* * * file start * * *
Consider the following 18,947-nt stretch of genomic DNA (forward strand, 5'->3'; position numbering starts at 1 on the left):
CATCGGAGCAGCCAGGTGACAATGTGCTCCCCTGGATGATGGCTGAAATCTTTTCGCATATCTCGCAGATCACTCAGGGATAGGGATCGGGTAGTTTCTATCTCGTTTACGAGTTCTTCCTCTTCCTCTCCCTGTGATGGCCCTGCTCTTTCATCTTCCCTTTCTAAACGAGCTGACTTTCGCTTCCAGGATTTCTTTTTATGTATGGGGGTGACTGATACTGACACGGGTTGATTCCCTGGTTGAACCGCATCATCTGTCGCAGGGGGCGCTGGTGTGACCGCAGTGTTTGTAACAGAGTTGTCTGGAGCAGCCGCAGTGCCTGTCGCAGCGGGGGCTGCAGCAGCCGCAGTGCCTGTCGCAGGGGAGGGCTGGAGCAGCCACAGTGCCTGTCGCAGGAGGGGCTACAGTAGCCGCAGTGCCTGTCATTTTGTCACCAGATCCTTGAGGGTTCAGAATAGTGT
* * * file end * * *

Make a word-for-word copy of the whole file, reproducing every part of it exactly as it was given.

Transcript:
Consider the following 18,947-nt stretch of genomic DNA (forward strand, 5'->3'; position numbering starts at 1 on the left):
CATCGGAGCAGCCAGGTGACAATGTGCTCCCCTGGATGATGGCTGAAATCTTTTCGCATATCTCGCAGATCACTCAGGGATAGGGATCGGGTAGTTTCTATCTCGTTTACGAGTTCTTCCTCTTCCTCTCCCTGTGATGGCCCTGCTCTTTCATCTTCCCTTTCTAAACGAGCTGACTTTCGCTTCCAGGATTTCTTTTTATGTATGGGGGTGACTGATACTGACACGGGTTGATTCCCTGGTTGAACCGCATCATCTGTCGCAGGGGGCGCTGGTGTGACCGCAGTGTTTGTAACAGAGTTGTCTGGAGCAGCCGCAGTGCCTGTCGCAGCGGGGGCTGCAGCAGCCGCAGTGCCTGTCGCAGGGGAGGGCTGGAGCAGCCACAGTGCCTGTCGCAGGAGGGGCTACAGTAGCCGCAGTGCCTGTCATTTTGTCACCAGATCCTTGAGGGTTCAGAATAGTGT